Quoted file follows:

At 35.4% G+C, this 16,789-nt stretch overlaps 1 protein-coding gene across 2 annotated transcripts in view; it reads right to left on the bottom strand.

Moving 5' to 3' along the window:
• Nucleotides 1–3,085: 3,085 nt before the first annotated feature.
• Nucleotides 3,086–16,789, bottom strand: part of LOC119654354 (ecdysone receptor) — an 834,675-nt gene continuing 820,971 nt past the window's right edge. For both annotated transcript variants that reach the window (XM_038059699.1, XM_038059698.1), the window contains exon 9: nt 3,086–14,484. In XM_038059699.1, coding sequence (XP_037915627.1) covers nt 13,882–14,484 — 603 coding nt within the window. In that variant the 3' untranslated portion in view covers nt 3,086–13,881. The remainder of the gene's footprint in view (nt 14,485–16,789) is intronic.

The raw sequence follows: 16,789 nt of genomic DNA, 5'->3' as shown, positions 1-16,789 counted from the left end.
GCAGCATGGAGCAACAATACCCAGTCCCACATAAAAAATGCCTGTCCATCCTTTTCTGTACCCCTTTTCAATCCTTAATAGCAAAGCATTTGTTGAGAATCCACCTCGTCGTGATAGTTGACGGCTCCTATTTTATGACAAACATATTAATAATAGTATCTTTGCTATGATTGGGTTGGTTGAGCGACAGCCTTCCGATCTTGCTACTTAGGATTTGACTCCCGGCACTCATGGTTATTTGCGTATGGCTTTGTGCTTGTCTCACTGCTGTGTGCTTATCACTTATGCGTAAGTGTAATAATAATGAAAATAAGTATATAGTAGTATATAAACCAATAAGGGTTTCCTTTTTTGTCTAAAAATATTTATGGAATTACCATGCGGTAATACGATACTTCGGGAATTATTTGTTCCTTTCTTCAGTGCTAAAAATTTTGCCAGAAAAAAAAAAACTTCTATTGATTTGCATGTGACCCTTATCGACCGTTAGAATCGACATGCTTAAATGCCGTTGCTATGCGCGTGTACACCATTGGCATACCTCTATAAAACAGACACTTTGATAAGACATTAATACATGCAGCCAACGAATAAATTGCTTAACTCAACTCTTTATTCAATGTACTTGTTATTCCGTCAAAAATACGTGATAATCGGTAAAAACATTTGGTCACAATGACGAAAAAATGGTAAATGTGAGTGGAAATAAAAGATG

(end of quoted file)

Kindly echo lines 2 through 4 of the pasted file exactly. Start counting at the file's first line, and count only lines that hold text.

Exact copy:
Moving 5' to 3' along the window:
• Nucleotides 1–3,085: 3,085 nt before the first annotated feature.
• Nucleotides 3,086–16,789, bottom strand: part of LOC119654354 (ecdysone receptor) — an 834,675-nt gene continuing 820,971 nt past the window's right edge. For both annotated transcript variants that reach the window (XM_038059699.1, XM_038059698.1), the window contains exon 9: nt 3,086–14,484. In XM_038059699.1, coding sequence (XP_037915627.1) covers nt 13,882–14,484 — 603 coding nt within the window. In that variant the 3' untranslated portion in view covers nt 3,086–13,881. The remainder of the gene's footprint in view (nt 14,485–16,789) is intronic.